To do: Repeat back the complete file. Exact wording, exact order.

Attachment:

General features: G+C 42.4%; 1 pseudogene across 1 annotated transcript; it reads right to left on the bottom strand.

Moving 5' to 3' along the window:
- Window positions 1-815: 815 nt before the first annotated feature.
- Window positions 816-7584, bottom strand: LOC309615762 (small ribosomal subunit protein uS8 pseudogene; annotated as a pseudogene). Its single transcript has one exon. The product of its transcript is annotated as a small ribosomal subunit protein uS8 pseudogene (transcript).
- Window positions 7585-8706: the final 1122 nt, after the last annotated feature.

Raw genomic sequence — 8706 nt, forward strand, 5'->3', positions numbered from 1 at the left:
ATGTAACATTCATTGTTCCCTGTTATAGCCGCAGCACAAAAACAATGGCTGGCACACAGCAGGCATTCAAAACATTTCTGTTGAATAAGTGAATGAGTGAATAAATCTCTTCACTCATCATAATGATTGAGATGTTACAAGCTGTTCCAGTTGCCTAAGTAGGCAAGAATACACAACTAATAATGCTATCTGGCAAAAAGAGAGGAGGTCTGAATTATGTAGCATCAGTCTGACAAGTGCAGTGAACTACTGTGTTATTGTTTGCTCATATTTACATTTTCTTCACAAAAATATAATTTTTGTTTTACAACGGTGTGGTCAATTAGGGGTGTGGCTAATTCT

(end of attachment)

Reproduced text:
General features: G+C 42.4%; 1 pseudogene across 1 annotated transcript; it reads right to left on the bottom strand.

Moving 5' to 3' along the window:
- Window positions 1-815: 815 nt before the first annotated feature.
- Window positions 816-7584, bottom strand: LOC309615762 (small ribosomal subunit protein uS8 pseudogene; annotated as a pseudogene). Its single transcript has one exon. The product of its transcript is annotated as a small ribosomal subunit protein uS8 pseudogene (transcript).
- Window positions 7585-8706: the final 1122 nt, after the last annotated feature.

Raw genomic sequence — 8706 nt, forward strand, 5'->3', positions numbered from 1 at the left:
ATGTAACATTCATTGTTCCCTGTTATAGCCGCAGCACAAAAACAATGGCTGGCACACAGCAGGCATTCAAAACATTTCTGTTGAATAAGTGAATGAGTGAATAAATCTCTTCACTCATCATAATGATTGAGATGTTACAAGCTGTTCCAGTTGCCTAAGTAGGCAAGAATACACAACTAATAATGCTATCTGGCAAAAAGAGAGGAGGTCTGAATTATGTAGCATCAGTCTGACAAGTGCAGTGAACTACTGTGTTATTGTTTGCTCATATTTACATTTTCTTCACAAAAATATAATTTTTGTTTTACAACGGTGTGGTCAATTAGGGGTGTGGCTAATTCT